Linux is big business

linux development
Hot on the heels of the news of UNIX’s 40th anniversary comes a Linux Foundation report entitled Who Writes Linux. This report investigates who is contributing to the Linux kernel, and how much: “Since 2005, over 5000 individual developers from nearly 500 different companies have contributed to the kernel. The Linux kernel, thus, has become a common resource developed on a massive scale by companies which are fierce competitors in other areas.” Wow!

It bears noting that an analysis like this is only available because Linux is open source software. You can look through the changelogs and project history to see who has done what, who’s been attributed with doing what, etc etc.

ComputerWorld has done a nice job of summarizing the top contributing corporations. Lumped in with the expected participants (Red Hat, IBM, Novell) are some less likely companies (SGI, Parallels, Renesas Technology):

  1. Red Hat: 12.3%
  2. IBM: 7.6%
  3. Novell: 7.6%
  4. Intel: 5.3%
  5. Independent consultant: 2.5%
  6. Oracle: 2.4%
  7. Linux Foundation: 1.6%
  8. SGI 1.6%
  9. Parallels 1.3%
  10. Renesas Technology: 1.3%
  11. Academia: 1.2%
  12. Fujitsu: 1.1%
  13. MontaVista: 1.1%
  14. MIPS Technologies: 1.1%
  15. Analog Devices: 1.0%
  16. HP: 1.0%

As Vaughan-Nichols notes:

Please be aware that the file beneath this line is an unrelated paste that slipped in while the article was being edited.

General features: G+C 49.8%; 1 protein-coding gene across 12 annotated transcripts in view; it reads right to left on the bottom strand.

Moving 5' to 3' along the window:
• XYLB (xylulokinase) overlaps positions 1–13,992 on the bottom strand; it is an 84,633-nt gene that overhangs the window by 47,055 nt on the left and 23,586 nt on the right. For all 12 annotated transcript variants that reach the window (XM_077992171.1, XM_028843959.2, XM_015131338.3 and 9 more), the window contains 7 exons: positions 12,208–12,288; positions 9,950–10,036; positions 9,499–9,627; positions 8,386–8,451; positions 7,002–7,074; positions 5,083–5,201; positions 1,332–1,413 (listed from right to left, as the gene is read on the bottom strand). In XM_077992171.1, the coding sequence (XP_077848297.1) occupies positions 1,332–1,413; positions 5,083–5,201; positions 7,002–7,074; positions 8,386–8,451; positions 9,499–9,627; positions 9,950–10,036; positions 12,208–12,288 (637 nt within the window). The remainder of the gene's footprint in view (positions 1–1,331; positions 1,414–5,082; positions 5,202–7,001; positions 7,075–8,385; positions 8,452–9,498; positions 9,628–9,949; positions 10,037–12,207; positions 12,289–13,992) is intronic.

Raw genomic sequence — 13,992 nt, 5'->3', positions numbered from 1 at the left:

You see, Linux isn’t just some hobby, nor is it just being used by some businesses that specialize in it. No, Linux is made by big business for big business, and it has been for some time.

Businesses can use Linux because it’s such a robust, viable operating system: it frees them from having to develop and maintain their own operating systems for specialized (usually embedded) systems, and instead focus on applications develop for those systems. A lot people like to pooh-pooh Linux because they may have had some trouble using it on their crazy home-brew desktop system, but it’s clear that Linux is a very successful part of the computer industry today.

The Linux Foundation report itself is chock full of easy-to-read tables with interesting data (changes per hour, lines modified per day, etc). If you’re curious about Linux development, this is a pretty good glimpse at it. From a purely academic perspective, it would be fun to compare this data with similar data from Apple and Microsoft regarding OSX and Windows development, respectively. Good luck getting that data from them, though.